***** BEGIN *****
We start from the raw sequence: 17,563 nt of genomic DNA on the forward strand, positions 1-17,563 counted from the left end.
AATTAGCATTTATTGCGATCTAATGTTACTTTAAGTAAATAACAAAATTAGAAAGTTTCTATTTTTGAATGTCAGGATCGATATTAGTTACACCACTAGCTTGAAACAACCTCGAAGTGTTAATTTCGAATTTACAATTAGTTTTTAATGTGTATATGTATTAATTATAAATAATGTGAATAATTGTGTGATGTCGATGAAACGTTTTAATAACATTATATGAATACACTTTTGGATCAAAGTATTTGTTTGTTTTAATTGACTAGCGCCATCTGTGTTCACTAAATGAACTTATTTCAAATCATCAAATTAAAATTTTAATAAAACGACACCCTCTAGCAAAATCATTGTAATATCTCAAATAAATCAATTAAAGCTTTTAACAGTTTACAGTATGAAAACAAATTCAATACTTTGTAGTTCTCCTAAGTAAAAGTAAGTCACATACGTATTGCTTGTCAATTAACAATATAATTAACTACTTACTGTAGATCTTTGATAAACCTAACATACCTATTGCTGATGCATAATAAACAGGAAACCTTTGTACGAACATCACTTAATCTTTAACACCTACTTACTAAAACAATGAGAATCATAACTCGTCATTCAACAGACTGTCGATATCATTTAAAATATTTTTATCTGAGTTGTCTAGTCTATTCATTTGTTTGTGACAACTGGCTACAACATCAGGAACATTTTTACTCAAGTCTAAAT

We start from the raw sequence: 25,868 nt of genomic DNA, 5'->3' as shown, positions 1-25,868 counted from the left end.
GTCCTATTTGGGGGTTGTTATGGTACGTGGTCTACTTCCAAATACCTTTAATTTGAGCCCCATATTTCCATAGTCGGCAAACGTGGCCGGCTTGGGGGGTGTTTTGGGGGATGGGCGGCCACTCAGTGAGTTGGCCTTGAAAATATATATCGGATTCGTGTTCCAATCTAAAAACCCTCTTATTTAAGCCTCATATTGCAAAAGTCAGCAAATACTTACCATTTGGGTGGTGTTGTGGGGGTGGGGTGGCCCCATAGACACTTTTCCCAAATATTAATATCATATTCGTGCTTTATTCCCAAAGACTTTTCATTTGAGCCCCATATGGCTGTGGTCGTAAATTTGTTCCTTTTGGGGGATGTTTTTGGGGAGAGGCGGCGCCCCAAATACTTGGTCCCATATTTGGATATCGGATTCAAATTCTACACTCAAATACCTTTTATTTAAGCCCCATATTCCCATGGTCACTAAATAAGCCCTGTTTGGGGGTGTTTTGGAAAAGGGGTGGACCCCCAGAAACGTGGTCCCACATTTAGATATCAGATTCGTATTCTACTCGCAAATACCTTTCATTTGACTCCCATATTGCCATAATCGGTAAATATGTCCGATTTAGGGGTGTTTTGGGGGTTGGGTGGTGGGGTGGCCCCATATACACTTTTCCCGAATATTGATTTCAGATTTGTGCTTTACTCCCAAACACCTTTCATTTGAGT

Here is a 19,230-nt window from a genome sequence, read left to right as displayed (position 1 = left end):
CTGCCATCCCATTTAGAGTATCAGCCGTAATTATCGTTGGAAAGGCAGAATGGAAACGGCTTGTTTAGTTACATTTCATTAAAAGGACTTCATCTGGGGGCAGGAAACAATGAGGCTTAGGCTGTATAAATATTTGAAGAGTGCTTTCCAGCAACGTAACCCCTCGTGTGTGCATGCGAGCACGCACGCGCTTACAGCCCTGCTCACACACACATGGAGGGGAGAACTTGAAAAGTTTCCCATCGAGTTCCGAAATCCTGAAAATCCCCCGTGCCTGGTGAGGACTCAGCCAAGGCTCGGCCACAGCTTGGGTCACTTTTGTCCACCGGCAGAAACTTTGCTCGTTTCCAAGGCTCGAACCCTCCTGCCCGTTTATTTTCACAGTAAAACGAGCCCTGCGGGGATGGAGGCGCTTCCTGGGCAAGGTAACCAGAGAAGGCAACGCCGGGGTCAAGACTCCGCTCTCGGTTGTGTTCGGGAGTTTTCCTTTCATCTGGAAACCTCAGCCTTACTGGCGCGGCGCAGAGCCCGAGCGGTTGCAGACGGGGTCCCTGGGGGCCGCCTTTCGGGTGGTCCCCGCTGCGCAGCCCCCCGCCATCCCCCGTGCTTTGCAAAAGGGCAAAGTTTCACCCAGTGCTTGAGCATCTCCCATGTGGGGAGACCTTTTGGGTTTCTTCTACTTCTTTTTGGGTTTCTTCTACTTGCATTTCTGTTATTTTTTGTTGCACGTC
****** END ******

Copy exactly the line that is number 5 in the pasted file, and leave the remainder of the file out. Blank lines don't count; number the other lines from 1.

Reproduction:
Here is a 19,230-nt window from a genome sequence, read left to right as displayed (position 1 = left end):